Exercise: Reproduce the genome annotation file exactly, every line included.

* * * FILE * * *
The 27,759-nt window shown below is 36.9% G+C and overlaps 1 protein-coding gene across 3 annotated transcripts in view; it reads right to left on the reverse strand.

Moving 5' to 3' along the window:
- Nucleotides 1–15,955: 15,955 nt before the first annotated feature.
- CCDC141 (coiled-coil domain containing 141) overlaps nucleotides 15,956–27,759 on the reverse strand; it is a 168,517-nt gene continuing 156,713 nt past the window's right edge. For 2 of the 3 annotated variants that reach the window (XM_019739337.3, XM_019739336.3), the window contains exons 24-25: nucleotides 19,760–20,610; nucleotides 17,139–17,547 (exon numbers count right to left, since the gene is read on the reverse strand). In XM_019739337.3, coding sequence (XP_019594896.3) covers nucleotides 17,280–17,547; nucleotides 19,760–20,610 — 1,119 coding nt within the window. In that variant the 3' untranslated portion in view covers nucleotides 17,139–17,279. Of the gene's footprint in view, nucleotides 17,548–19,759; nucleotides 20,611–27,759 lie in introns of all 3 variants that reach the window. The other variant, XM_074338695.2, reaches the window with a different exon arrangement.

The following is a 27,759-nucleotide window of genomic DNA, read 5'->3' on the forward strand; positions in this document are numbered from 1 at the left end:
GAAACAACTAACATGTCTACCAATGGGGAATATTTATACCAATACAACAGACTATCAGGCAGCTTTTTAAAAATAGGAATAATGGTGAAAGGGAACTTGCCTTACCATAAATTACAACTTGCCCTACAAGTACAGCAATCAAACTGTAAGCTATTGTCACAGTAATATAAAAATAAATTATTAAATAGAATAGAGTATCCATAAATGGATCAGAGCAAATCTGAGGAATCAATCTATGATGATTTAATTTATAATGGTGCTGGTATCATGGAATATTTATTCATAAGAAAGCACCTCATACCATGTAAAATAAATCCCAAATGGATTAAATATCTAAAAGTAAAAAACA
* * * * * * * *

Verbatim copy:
The 27,759-nt window shown below is 36.9% G+C and overlaps 1 protein-coding gene across 3 annotated transcripts in view; it reads right to left on the reverse strand.

Moving 5' to 3' along the window:
- Nucleotides 1–15,955: 15,955 nt before the first annotated feature.
- CCDC141 (coiled-coil domain containing 141) overlaps nucleotides 15,956–27,759 on the reverse strand; it is a 168,517-nt gene continuing 156,713 nt past the window's right edge. For 2 of the 3 annotated variants that reach the window (XM_019739337.3, XM_019739336.3), the window contains exons 24-25: nucleotides 19,760–20,610; nucleotides 17,139–17,547 (exon numbers count right to left, since the gene is read on the reverse strand). In XM_019739337.3, coding sequence (XP_019594896.3) covers nucleotides 17,280–17,547; nucleotides 19,760–20,610 — 1,119 coding nt within the window. In that variant the 3' untranslated portion in view covers nucleotides 17,139–17,279. Of the gene's footprint in view, nucleotides 17,548–19,759; nucleotides 20,611–27,759 lie in introns of all 3 variants that reach the window. The other variant, XM_074338695.2, reaches the window with a different exon arrangement.

The following is a 27,759-nucleotide window of genomic DNA, read 5'->3' on the forward strand; positions in this document are numbered from 1 at the left end:
GAAACAACTAACATGTCTACCAATGGGGAATATTTATACCAATACAACAGACTATCAGGCAGCTTTTTAAAAATAGGAATAATGGTGAAAGGGAACTTGCCTTACCATAAATTACAACTTGCCCTACAAGTACAGCAATCAAACTGTAAGCTATTGTCACAGTAATATAAAAATAAATTATTAAATAGAATAGAGTATCCATAAATGGATCAGAGCAAATCTGAGGAATCAATCTATGATGATTTAATTTATAATGGTGCTGGTATCATGGAATATTTATTCATAAGAAAGCACCTCATACCATGTAAAATAAATCCCAAATGGATTAAATATCTAAAAGTAAAAAACA